A gang of teenage delinquents terrorize a small community by stealing cars and stripping them for parts, then selling the parts to a crooked junkyard owner. The police and an insurance company investigator set out to break up the gang.
Arch Hall Jr.,
Jerry falls in love with a stripper he meets at a carnival. Little does he know that she is the sister of a gypsy fortune teller whose predictions he had scoffed at earlier. The gypsy turns him into a zombie and he goes on a killing spree.
Ray Dennis Steckler
Ray Dennis Steckler,
It starts off seriously enough, with three thugs robbing an innocent young woman at night in the city, but then switches to Vin Saxon and Carolyn Brandt doing a goofy Elvis-like rock 'n ... See full summary »
When Bud is walking across Hollywood Boulevard he drops his suitcase and his clothes fall on the street. As he bends over to pick the up, the screeching of a car's brakes can be heard, and Bud looks up in fear as the scene cuts to a close-up of the front end of a large white 1959 Cadillac coming to an abrupt stop. The next scene is a long shot of Bud picking up his clothes, but the car in front of him is a small, dark-colored English Morris Minor. See more »
This is Daisy, she's gonna teach you how to swing.
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This was the historic collaboration between Arch Hall, Sr, who wrote the script, and first-time director Ray Dennis Steckler. It's not on the level of Steckler's future bizarre works, but still has enough strange artistic choices to keep Stecklerites interested.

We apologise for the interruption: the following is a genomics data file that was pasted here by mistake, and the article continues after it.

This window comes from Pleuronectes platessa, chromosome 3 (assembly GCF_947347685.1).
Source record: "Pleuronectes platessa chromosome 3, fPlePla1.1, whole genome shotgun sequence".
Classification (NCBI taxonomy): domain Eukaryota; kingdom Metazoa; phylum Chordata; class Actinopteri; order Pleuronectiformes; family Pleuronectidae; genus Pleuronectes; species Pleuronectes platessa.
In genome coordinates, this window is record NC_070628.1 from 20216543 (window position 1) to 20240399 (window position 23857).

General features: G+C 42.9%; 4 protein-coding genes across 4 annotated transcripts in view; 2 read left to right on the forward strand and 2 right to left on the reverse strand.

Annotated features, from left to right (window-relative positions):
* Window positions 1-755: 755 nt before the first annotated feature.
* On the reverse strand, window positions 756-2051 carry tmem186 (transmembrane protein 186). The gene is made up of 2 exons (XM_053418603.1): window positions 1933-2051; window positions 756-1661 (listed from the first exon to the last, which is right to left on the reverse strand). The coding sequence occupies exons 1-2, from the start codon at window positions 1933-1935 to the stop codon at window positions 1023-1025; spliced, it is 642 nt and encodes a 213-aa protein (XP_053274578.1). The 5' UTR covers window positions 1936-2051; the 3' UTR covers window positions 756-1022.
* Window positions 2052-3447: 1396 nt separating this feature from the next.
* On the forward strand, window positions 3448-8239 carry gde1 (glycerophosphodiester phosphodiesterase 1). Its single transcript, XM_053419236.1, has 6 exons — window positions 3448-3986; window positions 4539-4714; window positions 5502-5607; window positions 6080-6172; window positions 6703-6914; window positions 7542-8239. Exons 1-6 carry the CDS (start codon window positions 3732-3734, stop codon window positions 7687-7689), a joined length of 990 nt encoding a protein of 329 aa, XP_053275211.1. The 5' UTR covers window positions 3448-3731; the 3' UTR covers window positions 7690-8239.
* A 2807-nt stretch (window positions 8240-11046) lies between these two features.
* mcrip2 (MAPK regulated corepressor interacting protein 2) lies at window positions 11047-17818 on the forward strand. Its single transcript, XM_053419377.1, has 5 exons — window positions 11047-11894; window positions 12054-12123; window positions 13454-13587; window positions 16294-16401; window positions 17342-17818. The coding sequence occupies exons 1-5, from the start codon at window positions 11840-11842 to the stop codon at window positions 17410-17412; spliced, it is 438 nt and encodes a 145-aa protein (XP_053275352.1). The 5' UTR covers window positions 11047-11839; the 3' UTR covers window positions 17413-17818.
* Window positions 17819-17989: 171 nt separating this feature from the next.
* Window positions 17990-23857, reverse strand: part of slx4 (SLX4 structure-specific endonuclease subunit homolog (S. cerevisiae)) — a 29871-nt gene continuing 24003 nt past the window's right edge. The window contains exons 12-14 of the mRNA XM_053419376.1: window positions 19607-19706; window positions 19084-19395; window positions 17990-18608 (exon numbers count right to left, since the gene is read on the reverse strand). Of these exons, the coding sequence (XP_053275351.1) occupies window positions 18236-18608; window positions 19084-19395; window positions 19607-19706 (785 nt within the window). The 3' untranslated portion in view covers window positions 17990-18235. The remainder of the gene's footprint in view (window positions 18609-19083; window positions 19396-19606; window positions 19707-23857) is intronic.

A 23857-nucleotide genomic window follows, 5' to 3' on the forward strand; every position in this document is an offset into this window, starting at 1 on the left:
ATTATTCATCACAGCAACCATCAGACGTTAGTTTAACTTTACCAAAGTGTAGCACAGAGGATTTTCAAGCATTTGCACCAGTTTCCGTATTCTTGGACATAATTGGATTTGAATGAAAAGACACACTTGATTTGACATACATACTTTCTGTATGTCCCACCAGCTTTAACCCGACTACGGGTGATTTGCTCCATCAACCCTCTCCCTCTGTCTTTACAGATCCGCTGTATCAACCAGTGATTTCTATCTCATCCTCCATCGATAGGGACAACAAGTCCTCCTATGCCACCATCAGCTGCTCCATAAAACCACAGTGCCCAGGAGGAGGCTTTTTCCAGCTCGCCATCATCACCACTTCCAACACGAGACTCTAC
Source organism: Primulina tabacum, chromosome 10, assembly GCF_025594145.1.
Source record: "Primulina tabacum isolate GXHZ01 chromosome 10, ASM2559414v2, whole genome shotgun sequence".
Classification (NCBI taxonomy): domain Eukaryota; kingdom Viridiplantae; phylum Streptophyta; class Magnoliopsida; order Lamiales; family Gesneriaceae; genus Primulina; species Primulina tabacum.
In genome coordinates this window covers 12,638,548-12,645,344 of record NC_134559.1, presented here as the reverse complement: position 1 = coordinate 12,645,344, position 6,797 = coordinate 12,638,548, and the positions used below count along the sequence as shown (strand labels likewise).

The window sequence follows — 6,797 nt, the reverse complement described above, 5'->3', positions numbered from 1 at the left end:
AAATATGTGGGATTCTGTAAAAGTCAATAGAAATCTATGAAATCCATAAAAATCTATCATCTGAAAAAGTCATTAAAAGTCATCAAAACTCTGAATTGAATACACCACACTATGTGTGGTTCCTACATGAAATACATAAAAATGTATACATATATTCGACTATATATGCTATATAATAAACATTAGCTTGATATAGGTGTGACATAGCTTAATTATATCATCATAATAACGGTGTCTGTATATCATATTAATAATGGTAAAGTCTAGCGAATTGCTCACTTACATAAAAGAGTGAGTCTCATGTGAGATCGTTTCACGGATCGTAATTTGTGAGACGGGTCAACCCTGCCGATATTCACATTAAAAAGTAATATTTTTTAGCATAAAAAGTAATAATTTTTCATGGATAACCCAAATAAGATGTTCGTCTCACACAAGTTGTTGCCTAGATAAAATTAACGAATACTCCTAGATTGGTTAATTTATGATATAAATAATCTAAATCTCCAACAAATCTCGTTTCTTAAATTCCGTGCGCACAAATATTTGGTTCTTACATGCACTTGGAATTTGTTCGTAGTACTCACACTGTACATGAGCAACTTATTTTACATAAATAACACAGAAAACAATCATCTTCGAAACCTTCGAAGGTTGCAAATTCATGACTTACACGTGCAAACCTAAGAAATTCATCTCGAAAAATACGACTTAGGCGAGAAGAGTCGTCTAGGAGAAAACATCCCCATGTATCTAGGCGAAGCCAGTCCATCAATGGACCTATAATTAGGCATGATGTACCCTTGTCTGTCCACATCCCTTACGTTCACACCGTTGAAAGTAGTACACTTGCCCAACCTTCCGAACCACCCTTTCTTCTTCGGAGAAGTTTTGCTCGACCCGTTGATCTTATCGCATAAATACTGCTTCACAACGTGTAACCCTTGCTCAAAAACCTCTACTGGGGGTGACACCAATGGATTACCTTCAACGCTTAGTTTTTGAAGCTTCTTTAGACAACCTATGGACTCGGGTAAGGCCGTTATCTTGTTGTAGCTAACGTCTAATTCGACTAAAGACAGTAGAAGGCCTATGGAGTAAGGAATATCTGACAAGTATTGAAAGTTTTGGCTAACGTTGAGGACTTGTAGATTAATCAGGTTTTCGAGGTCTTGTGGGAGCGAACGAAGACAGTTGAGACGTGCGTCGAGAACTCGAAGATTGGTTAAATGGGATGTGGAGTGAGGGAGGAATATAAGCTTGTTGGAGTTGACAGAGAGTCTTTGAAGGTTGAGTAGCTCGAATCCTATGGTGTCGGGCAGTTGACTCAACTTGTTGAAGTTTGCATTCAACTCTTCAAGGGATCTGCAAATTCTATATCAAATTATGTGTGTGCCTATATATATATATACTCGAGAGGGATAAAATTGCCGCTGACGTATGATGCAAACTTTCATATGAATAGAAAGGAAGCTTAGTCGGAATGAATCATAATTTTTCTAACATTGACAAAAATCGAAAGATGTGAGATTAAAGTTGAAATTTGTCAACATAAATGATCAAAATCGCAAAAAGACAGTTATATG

Lunk-headed Bud Eagle (Eegah's scrunchy-faced teen dream Arch Hall, Jr), spastically rides his motorcycle into Hollywood to become a star and before the night is over he's stumbled onto a variety show, played his guitar, and gotten tons of offers to cut records, be on TV, and sleep with comely starlets. Unfortunately, he gets signed by crooked agent Mike McCauley (played by Arch Senior) and his evil henchmen Steak (Steckler) who sets Bud up in the house from `Eegah', the one with the oven in the living room. They also give him a new guitar to replace his crummy one, but I'm not sure which guitar is the titular wild one. Mike goes about getting Bud some gigs: `Bud Eagle? For five hundred dollars? You're talking- you're crazy! Five THOUSAND is more like it! He's the hottest thing in the country!'
The weird thing is, Mike and Steak insist on doing shady business deals to make Bud a star, like creating fake teenage fan clubs and trying to start an `Eagle feather' fad. But what the hell? They're doing all these under-handed things to make money, but they don't have too. I mean, Bud got all those offers, right? So why don't they just take the offers and make money? They also constantly try to sabotage Arch's relationship with weird-faced diner-denizen Vicki. Bud's response it to squeeze out the love ode `Vicki' as heard in `Eegah'. While he sings, Steckler's wife Carolyn Brandt `dances' around the stage.
Steckler's next movie was his `Citizen Kane', `The Incredibly Strange Creatures who Stopped Living and Became Mixed-Up Zombies or How I Learned to Stop Worrying and Love the Bomb', while The Halls continued their downward spiral, with Hall, Sr, insisting his son was star material in flicks like `The Sadist', `The Nasty Rabbit', and `Deadwood 76'.
This was featured on `Teenage Theatre', a video series produced by Johnny Legend (who sings the Teenage Theatre song) and hosted by antediluvian `teen' Mamie Van Doren, who more recently frightened movie goers in `Slackers'.
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